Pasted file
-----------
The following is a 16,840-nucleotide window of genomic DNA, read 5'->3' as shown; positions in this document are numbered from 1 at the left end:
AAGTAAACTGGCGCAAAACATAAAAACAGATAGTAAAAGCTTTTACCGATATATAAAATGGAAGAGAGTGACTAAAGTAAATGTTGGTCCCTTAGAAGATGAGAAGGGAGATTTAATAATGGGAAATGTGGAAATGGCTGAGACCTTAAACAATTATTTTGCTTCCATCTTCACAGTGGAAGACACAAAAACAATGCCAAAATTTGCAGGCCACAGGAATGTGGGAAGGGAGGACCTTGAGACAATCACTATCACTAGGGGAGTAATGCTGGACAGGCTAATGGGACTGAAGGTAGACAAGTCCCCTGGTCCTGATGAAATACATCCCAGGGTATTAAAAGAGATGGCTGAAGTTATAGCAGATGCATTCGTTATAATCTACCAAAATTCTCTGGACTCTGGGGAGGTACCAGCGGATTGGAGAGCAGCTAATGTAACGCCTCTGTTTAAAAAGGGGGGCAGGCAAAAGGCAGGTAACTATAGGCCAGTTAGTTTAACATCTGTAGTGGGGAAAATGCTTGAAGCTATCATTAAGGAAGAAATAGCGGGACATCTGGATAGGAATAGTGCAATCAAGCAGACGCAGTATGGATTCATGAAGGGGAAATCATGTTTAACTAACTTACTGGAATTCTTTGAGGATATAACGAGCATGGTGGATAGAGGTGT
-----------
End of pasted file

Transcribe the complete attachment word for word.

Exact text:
The following is a 16,840-nucleotide window of genomic DNA, read 5'->3' as shown; positions in this document are numbered from 1 at the left end:
AAGTAAACTGGCGCAAAACATAAAAACAGATAGTAAAAGCTTTTACCGATATATAAAATGGAAGAGAGTGACTAAAGTAAATGTTGGTCCCTTAGAAGATGAGAAGGGAGATTTAATAATGGGAAATGTGGAAATGGCTGAGACCTTAAACAATTATTTTGCTTCCATCTTCACAGTGGAAGACACAAAAACAATGCCAAAATTTGCAGGCCACAGGAATGTGGGAAGGGAGGACCTTGAGACAATCACTATCACTAGGGGAGTAATGCTGGACAGGCTAATGGGACTGAAGGTAGACAAGTCCCCTGGTCCTGATGAAATACATCCCAGGGTATTAAAAGAGATGGCTGAAGTTATAGCAGATGCATTCGTTATAATCTACCAAAATTCTCTGGACTCTGGGGAGGTACCAGCGGATTGGAGAGCAGCTAATGTAACGCCTCTGTTTAAAAAGGGGGGCAGGCAAAAGGCAGGTAACTATAGGCCAGTTAGTTTAACATCTGTAGTGGGGAAAATGCTTGAAGCTATCATTAAGGAAGAAATAGCGGGACATCTGGATAGGAATAGTGCAATCAAGCAGACGCAGTATGGATTCATGAAGGGGAAATCATGTTTAACTAACTTACTGGAATTCTTTGAGGATATAACGAGCATGGTGGATAGAGGTGT